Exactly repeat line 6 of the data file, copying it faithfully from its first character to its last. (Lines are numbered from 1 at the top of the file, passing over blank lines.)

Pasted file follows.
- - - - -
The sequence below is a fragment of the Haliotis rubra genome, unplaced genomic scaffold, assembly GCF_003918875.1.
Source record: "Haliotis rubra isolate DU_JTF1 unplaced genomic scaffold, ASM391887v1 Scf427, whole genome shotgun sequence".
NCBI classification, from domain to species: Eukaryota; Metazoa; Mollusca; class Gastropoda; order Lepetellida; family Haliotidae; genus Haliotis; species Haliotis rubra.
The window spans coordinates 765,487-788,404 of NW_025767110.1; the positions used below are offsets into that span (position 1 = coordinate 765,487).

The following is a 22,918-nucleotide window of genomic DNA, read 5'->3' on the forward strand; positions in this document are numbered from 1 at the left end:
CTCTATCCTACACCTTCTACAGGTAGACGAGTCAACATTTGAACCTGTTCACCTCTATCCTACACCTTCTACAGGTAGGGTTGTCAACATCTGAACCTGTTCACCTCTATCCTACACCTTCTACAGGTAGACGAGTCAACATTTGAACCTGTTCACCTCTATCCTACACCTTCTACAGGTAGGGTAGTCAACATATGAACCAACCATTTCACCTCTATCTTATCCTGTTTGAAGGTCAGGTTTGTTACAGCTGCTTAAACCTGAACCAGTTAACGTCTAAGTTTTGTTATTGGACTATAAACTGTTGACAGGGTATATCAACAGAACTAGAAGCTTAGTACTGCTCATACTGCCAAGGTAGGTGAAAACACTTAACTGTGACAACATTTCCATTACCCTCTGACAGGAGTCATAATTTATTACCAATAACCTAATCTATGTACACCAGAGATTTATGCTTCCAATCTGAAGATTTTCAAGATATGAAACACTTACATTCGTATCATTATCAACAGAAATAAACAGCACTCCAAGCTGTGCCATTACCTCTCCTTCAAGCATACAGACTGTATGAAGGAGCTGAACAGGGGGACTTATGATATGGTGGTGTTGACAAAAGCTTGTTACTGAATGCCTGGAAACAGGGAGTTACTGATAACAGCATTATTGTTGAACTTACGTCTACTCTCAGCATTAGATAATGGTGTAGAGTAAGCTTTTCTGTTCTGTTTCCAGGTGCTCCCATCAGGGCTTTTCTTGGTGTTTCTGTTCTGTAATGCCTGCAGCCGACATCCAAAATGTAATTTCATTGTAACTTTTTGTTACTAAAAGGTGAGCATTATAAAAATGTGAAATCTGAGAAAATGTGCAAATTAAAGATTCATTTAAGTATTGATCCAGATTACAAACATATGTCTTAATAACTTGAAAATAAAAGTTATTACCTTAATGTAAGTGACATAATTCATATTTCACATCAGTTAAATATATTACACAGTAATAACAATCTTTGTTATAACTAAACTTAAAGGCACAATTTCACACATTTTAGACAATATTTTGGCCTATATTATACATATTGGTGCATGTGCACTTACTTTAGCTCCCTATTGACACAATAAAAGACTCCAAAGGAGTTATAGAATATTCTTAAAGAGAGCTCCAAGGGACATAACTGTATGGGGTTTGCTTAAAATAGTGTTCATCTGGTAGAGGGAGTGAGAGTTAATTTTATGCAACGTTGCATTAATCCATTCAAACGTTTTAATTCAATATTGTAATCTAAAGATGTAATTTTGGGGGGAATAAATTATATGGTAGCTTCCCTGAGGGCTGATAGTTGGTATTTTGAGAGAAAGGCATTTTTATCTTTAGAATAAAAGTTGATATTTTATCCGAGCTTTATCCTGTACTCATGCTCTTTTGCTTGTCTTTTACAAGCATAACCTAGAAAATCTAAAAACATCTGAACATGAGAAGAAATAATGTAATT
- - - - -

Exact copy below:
CTCTATCCTACACCTTCTACAGGTAGACGAGTCAACATTTGAACCTGTTCACCTCTATCCTACACCTTCTACAGGTAGGGTTGTCAACATCTGAACCTGTTCACCTCTATCCTACACCTTCTACAGGTAGACGAGTCAACATTTGAACCTGTTCACCTCTATCCTACACCTTCTACAGGTAGGGTAGTCAACATATGAACCAACCATTTCACCTCTATCTTATCCTGTTTGAAGGTCAGGTTTGTTACAGCTGCTTAAACCTGAACCAGTTAACGTCTAAGTTTTGTTATTGGACTATAAACTGTTGACAGGGTATATCAACAGAACTAGAAGCTTAGTACTGCTCATACTGCCAAGGTAGGTGAAAACACTTAACTGTGACAACATTTCCATTACCCTCTGACAGGAGTCATAATTTATTACCAATAACCTAATCTATGTACACCAGAGATTTATGCTTCCAATCTGAAGATTTTCAAGATATGAAACACTTACATTCGTATCATTATCAACAGAAATAAACAGCACTCCAAGCTGTGCCATTACCTCTCCTTCAAGCATACAGACTGTATGAAGGAGCTGAACAGGGGGACTTATGATATGGTGGTGTTGACAAAAGCTTGTTACTGAATGCCTGGAAACAGGGAGTTACTGATAACAGCATTATTGTTGAACTTACGTCTACTCTCAGCATTAGATAATGGTGTAGAGTAAGCTTTTCTGTTCTGTTTCCAGGTGCTCCCATCAGGGCTTTTCTTGGTGTTTCTGTTCTGTAATGCCTGCAGCCGACATCCAAAATGTAATTTCATTGTAACTTTTTGTTACTAAAAGGTGAGCATTATAAAAATGTGAAATCTGAGAAAATGTGCAAATTAAAGATTCATTTAAGTATTGATCCAGATTACAAACATATGTCTTAATAACTTGAAAATAAAAGTTATTACCTTAATGTAAGTGACATAATTCATATTTCACATCAGTTAAATATATTACACAGTAATAACAATCTTTGTTATAACTAAACTTAAAGGCACAATTTCACACATTTTAGACAATATTTTGGCCTATATTATACATATTGGTGCATGTGCACTTACTTTAGCTCCCTATTGACACAATAAAAGACTCCAAAGGAGTTATAGAATATTCTTAAAGAGAGCTCCAAGGGACATAACTGTATGGGGTTTGCTTAAAATAGTGTTCATCTGGTAGAGGGAGTGAGAGTTAATTTTATGCAACGTTGCATTAATCCATTCAAACGTTTTAATTCAATATTGTAATCTAAAGATGTAATTTTGGGGGGAATAAATTATATGGTAGCTTCCCTGAGGGCTGATAGTTGGTATTTTGAGAGAAAGGCATTTTTATCTTTAGAATAAAAGTTGATATTTTATCCGAGCTTTATCCTGTACTCATGCTCTTTTGCTTGTCTTTTACAAGCATAACCTAGAAAATCTAAAAACATCTGAACATGAGAAGAAATAATGTAATT